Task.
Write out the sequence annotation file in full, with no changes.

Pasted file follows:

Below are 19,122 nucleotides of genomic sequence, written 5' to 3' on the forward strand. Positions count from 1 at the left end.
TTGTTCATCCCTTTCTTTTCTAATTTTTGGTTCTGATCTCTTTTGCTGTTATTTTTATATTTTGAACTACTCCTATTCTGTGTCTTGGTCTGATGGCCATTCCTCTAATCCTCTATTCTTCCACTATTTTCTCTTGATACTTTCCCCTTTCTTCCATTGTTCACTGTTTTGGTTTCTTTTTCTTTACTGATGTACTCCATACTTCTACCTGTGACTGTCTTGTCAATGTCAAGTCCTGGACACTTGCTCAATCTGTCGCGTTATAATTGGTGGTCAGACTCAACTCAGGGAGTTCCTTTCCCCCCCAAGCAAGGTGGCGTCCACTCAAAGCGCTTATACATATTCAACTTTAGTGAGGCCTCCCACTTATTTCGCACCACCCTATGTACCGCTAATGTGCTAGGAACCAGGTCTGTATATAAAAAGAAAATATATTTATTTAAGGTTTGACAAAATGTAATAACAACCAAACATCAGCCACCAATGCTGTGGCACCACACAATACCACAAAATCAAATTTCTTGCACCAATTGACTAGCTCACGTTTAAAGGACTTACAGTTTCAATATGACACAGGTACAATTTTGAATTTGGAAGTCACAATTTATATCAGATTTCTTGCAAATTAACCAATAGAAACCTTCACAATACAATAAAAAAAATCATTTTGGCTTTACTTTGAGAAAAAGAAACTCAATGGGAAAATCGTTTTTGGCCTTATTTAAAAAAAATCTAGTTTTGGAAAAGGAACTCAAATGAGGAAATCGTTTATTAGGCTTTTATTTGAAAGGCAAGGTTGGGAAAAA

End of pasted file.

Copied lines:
Below are 19,122 nucleotides of genomic sequence, written 5' to 3' on the forward strand. Positions count from 1 at the left end.
TTGTTCATCCCTTTCTTTTCTAATTTTTGGTTCTGATCTCTTTTGCTGTTATTTTTATATTTTGAACTACTCCTATTCTGTGTCTTGGTCTGATGGCCATTCCTCTAATCCTCTATTCTTCCACTATTTTCTCTTGATACTTTCCCCTTTCTTCCATTGTTCACTGTTTTGGTTTCTTTTTCTTTACTGATGTACTCCATACTTCTACCTGTGACTGTCTTGTCAATGTCAAGTCCTGGACACTTGCTCAATCTGTCGCGTTATAATTGGTGGTCAGACTCAACTCAGGGAGTTCCTTTCCCCCCCAAGCAAGGTGGCGTCCACTCAAAGCGCTTATACATATTCAACTTTAGTGAGGCCTCCCACTTATTTCGCACCACCCTATGTACCGCTAATGTGCTAGGAACCAGGTCTGTATATAAAAAGAAAATATATTTATTTAAGGTTTGACAAAATGTAATAACAACCAAACATCAGCCACCAATGCTGTGGCACCACACAATACCACAAAATCAAATTTCTTGCACCAATTGACTAGCTCACGTTTAAAGGACTTACAGTTTCAATATGACACAGGTACAATTTTGAATTTGGAAGTCACAATTTATATCAGATTTCTTGCAAATTAACCAATAGAAACCTTCACAATACAATAAAAAAAATCATTTTGGCTTTACTTTGAGAAAAAGAAACTCAATGGGAAAATCGTTTTTGGCCTTATTTAAAAAAAATCTAGTTTTGGAAAAGGAACTCAAATGAGGAAATCGTTTATTAGGCTTTTATTTGAAAGGCAAGGTTGGGAAAAA